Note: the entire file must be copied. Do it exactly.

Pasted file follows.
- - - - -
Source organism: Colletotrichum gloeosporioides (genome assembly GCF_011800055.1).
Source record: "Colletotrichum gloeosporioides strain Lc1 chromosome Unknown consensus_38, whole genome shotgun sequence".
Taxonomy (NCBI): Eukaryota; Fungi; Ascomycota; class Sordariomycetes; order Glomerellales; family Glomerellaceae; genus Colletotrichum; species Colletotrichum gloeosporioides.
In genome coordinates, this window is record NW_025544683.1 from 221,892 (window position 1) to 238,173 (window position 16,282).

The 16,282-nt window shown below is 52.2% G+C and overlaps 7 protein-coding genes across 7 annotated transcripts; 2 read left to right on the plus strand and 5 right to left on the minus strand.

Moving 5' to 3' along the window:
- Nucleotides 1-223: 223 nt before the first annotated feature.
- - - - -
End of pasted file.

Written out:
Source organism: Colletotrichum gloeosporioides (genome assembly GCF_011800055.1).
Source record: "Colletotrichum gloeosporioides strain Lc1 chromosome Unknown consensus_38, whole genome shotgun sequence".
Taxonomy (NCBI): Eukaryota; Fungi; Ascomycota; class Sordariomycetes; order Glomerellales; family Glomerellaceae; genus Colletotrichum; species Colletotrichum gloeosporioides.
In genome coordinates, this window is record NW_025544683.1 from 221,892 (window position 1) to 238,173 (window position 16,282).

The 16,282-nt window shown below is 52.2% G+C and overlaps 7 protein-coding genes across 7 annotated transcripts; 2 read left to right on the plus strand and 5 right to left on the minus strand.

Moving 5' to 3' along the window:
- Nucleotides 1-223: 223 nt before the first annotated feature.